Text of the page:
The International Committee of the Red Cross (ICRC) has touched the milestone of 150 years the last year. Marking the occasion, the largest global network of humanitarian actions has organised a photo exhibition to visually describe its journey throughout the 150 years of its service. The exhibition, titled “150 Years of Humanitarian Action in 71 Photos” is a part of its global celebrations. It remains open from June 3 to 7 at Drik Gallery in the capital.
The title of the exhibition correlates to Bangladesh's war of independence in 1971, and majority of the photos are related to ICRC's humanitarian operations in the conflict-ridden country during the years of 1971 to 1975. In addition to those photographs, the exhibition features 10 photos on the body's history; five photos on its first operation in post-partition Bangladesh in 1950 when ICRC sheltered refugees in Dhaka and Chittagong, while the rest of the photographs reflect its recent works and operation in Bangladesh and across the world.
The photographs are powerful historic documents of a time when thousands of innocents were being killed and millions forced to leave the country to seek shelter elsewhere. The photos of war-torn Bangladesh tell the miserable tales of suffering that people went through and how the ICRC stood beside the humanity in distress.
The photos of Geneva Camp, repatriation of Pakistanis, protection of Biharis clearly show that the organisation works impartially. Recent photos of its operation in Iraq, Syria, Sudan, Philippines and other conflict-ridden countries gives spectators a journey through ICRC's humanitarian work world-wide.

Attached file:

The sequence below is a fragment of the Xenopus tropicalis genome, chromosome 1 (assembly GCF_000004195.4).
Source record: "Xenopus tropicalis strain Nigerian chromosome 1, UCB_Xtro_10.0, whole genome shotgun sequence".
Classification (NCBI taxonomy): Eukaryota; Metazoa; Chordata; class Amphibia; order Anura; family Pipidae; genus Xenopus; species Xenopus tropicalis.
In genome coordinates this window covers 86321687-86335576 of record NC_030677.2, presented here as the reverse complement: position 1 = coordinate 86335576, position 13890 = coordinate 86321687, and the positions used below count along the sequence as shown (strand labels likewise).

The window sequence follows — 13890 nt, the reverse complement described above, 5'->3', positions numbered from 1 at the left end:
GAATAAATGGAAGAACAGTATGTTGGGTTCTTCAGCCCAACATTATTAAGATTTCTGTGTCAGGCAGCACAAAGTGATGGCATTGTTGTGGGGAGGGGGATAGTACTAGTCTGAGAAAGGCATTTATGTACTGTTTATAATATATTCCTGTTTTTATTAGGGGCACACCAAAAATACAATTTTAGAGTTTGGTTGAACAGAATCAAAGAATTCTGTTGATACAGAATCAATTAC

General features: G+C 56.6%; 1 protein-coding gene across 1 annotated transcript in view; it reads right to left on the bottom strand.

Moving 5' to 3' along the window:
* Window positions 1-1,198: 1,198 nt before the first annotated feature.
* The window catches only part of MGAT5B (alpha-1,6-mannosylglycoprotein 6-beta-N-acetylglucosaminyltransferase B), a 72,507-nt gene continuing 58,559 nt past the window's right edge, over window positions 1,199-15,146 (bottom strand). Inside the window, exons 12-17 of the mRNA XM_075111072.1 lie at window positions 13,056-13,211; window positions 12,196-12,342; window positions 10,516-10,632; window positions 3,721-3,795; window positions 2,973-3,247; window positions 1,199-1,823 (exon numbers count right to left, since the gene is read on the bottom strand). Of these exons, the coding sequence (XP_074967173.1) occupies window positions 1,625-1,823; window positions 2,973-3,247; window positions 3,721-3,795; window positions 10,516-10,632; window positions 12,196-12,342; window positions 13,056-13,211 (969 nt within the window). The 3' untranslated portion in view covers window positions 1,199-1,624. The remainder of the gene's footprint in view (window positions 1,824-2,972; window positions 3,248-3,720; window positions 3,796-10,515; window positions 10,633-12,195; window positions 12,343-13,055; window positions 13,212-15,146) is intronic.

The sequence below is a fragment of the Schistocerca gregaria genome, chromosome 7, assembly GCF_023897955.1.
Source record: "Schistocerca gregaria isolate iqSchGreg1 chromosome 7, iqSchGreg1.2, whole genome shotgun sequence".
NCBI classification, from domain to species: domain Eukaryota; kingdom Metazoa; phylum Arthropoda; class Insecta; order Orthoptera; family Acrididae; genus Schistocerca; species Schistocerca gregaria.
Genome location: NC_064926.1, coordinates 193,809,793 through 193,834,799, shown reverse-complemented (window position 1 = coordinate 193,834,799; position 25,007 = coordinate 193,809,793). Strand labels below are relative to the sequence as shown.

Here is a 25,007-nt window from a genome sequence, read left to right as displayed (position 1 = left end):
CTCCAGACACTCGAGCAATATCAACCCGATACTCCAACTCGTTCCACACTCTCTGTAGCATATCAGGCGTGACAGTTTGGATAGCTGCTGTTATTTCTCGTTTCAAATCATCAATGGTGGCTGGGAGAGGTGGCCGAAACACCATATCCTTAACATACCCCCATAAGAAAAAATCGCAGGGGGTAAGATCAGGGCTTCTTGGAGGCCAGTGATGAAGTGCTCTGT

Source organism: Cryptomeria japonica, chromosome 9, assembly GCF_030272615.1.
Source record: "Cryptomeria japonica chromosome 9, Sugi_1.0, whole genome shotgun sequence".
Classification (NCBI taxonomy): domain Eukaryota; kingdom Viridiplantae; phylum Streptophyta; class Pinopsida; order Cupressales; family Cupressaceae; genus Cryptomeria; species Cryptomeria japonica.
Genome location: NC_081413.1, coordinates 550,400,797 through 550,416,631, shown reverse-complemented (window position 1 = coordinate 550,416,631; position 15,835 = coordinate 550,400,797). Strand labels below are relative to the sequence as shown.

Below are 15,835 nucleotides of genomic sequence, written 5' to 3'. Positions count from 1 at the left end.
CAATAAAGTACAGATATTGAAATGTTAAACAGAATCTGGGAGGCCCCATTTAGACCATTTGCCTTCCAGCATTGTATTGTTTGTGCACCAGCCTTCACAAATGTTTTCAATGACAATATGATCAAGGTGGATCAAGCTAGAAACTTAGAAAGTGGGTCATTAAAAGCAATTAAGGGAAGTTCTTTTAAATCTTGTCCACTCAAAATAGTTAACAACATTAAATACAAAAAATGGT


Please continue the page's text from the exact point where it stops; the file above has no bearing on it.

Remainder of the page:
Founded in 1863 by Swiss businessman Henry Dunant, the body works directly in 90 countries to protect the lives and dignity of millions of people affected by armed conflict, violence, internationally displaced people and citizens caught up in wars. Since its foundation, the ICRC has been playing humanitarian roles in most of the major conflicts that have taken place around the world.
In 1971, the ICRC carried out extensive humanitarian operation in Bangladesh to alleviate the suffering of the victims. It helped repatriating 120,000 Bangalis who were stranded in Pakistan. Following the war, over one lac Pakistanis safely returned to their country under the auspices of the ICRC. The exhibition boasts a rare collection and it is a must-visit for those who are interested in humanitarian work, as an instance of the change it can bring about.